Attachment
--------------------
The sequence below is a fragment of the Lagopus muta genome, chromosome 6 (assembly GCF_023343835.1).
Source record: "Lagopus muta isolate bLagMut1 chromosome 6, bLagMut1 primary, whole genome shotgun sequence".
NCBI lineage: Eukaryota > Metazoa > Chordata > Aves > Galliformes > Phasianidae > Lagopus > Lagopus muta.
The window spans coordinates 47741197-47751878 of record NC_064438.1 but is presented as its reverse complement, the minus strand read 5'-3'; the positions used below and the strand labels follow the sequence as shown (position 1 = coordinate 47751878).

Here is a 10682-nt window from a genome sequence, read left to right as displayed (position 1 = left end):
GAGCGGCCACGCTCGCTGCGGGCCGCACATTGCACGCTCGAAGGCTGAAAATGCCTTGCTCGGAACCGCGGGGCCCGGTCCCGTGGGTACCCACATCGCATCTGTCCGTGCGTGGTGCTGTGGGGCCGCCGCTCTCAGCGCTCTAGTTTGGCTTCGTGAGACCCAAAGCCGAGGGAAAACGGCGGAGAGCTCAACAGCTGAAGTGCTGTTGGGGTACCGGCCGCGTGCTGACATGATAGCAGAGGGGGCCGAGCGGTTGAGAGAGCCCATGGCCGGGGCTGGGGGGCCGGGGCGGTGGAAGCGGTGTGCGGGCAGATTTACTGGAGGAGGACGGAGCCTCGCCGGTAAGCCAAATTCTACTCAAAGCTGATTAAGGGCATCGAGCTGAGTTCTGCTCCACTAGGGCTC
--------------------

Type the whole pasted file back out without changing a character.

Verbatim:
The sequence below is a fragment of the Lagopus muta genome, chromosome 6 (assembly GCF_023343835.1).
Source record: "Lagopus muta isolate bLagMut1 chromosome 6, bLagMut1 primary, whole genome shotgun sequence".
NCBI lineage: Eukaryota > Metazoa > Chordata > Aves > Galliformes > Phasianidae > Lagopus > Lagopus muta.
The window spans coordinates 47741197-47751878 of record NC_064438.1 but is presented as its reverse complement, the minus strand read 5'-3'; the positions used below and the strand labels follow the sequence as shown (position 1 = coordinate 47751878).

Here is a 10682-nt window from a genome sequence, read left to right as displayed (position 1 = left end):
GAGCGGCCACGCTCGCTGCGGGCCGCACATTGCACGCTCGAAGGCTGAAAATGCCTTGCTCGGAACCGCGGGGCCCGGTCCCGTGGGTACCCACATCGCATCTGTCCGTGCGTGGTGCTGTGGGGCCGCCGCTCTCAGCGCTCTAGTTTGGCTTCGTGAGACCCAAAGCCGAGGGAAAACGGCGGAGAGCTCAACAGCTGAAGTGCTGTTGGGGTACCGGCCGCGTGCTGACATGATAGCAGAGGGGGCCGAGCGGTTGAGAGAGCCCATGGCCGGGGCTGGGGGGCCGGGGCGGTGGAAGCGGTGTGCGGGCAGATTTACTGGAGGAGGACGGAGCCTCGCCGGTAAGCCAAATTCTACTCAAAGCTGATTAAGGGCATCGAGCTGAGTTCTGCTCCACTAGGGCTC